Hackers cost the medical industry over $6 billion per year, and that number is steadily growing, according to an IT security researcher, the Ponemon Institute. Because the protections are lax at physicians' practices and at hospitals, they are easy targets. And, combined with that, with one person's medical record commanding up to $1,000 on the darknet, this industry is a ripe target. Compare this to $0.25 for a credit card number and $0.10 for a social security number.
How and Why Hackers Are Targeting Medical Records
All industries have a shortage of cyber-security people. However, the medical industry, just started going digital in about 2010 and is very late to the game. This makes it even harder for it to get the hardware and/or software in place to protect medical records. A senior director at Healthcare Information & Management Systems Society, Rod Piechowski, stated that health care cannot compete because it was so late to the digital game.
Furthermore, health care records pose an industry-specific problem. These records must be available all of the hospitals, doctors and other medical personnel involved in patient care. Additionally, the records must be available to the patient. These records not only include the patient's insurance information, social security number, name and birth date, but also medical information that may be highly confidential, especially in the cases of high profile people.
When banking, attorneys, financial services and retail were going digital, the health care industry was still using handwritten charts. It wasn't until the Affordable Health Care Act mandated electronic records that the health care industry started going digital. And, once the industry had its electronic systems, it could not attract the IT talent needed to protect those systems, due to the industry-specific issues mentioned previously.
Electronic Health Records
The benefits of electronic health records, or EHRs, is that allows doctors and hospitals to more efficiently treat a patient as they have quicker access to the patient's medical records. As of mid-2017, over 96 percent of critical care hospitals and over 83 percent of regular hospitals have adopted EHRs. Despite the security issues, using EHRs does away with the fragmentation and other inefficiencies that got in the way of good patient care.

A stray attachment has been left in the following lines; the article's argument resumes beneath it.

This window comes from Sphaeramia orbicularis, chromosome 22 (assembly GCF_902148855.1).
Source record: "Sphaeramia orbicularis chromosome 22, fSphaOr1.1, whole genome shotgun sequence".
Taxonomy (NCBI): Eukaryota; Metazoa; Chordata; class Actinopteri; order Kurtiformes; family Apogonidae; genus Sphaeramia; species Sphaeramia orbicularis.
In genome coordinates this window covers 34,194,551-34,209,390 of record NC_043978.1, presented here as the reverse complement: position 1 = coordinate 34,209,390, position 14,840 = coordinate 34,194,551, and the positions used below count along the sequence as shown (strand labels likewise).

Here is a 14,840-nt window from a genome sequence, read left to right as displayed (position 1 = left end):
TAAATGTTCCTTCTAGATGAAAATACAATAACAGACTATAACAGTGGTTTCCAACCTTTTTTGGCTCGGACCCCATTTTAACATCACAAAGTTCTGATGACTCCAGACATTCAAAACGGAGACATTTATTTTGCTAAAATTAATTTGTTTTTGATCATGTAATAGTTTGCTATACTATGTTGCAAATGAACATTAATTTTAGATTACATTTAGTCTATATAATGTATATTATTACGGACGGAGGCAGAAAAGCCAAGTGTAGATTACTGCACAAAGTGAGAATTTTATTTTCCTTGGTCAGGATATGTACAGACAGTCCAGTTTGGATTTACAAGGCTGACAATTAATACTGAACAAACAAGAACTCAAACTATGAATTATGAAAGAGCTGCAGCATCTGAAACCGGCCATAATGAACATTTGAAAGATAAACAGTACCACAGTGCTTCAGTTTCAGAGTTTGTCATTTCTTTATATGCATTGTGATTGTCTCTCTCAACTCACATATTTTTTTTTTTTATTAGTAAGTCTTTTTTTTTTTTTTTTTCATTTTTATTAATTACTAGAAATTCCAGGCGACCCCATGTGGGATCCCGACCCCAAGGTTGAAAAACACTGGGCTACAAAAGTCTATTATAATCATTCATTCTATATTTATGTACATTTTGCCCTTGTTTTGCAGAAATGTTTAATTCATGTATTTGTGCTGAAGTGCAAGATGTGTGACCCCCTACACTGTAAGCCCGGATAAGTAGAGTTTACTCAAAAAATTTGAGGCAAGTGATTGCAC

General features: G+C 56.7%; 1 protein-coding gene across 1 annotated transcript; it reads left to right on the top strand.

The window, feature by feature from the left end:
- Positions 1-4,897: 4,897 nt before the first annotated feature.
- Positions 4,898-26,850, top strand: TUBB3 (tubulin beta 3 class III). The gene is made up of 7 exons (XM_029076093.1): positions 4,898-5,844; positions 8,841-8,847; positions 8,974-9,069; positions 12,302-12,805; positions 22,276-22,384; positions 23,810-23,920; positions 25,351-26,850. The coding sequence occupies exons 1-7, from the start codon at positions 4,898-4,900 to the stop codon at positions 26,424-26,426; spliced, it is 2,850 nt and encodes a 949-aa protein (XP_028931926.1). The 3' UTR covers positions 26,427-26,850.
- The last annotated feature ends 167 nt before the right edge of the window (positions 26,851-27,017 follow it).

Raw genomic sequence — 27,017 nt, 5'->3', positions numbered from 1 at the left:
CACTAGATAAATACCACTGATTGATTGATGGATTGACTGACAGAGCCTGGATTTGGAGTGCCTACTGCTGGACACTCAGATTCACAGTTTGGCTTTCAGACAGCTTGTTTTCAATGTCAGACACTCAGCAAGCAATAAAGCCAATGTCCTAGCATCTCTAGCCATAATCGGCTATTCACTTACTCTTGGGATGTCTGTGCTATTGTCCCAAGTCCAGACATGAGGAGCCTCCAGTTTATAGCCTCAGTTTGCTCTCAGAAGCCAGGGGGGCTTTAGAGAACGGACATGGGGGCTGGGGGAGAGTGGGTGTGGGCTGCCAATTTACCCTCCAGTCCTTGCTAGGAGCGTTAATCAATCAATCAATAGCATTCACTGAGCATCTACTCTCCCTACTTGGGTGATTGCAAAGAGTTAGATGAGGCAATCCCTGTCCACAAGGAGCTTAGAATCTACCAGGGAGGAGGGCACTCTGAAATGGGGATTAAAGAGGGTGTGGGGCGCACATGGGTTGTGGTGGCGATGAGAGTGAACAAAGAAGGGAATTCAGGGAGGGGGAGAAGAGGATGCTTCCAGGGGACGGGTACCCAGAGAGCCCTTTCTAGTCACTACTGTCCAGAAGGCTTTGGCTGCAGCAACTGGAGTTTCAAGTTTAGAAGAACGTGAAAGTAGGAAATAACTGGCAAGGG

However, digital records also bring about another problem: data breaches and attacks from internal sources. Most of the unauthorized access come from billing specialists, nurses, doctors and administrators who do have legitimate access, but use the access for financial gain, revenge or just because they are curious. Of the 450 breaches in 2016, only 120 of them were from outside hacking.
In some cases, outside hackers get into a hospital's system and encode all of the files. The hospital cannot operate since they do not have access to important patient records. In cases such as this, EHRs become burdensome. Hospitals may also keep paper records, so that should their digital records system becomes compromised, they can still continue on with patient care since they have the paper records.
However, what do you do with all of those paper records once you are no longer obligated to keep them? Since those records contain confidential patient information, they should be professionally shredded. Carolina Shred is able to shred old patient records and notes. And, if you need to upgrade your computer systems, we also shred hard disc drives and other digital storage mediums including CDs and DVDs.
Carolina Shred also shreds x-rays and other film-based records. If you don't have a shredding solution for patient records, whether they are films, digital records or paper records, .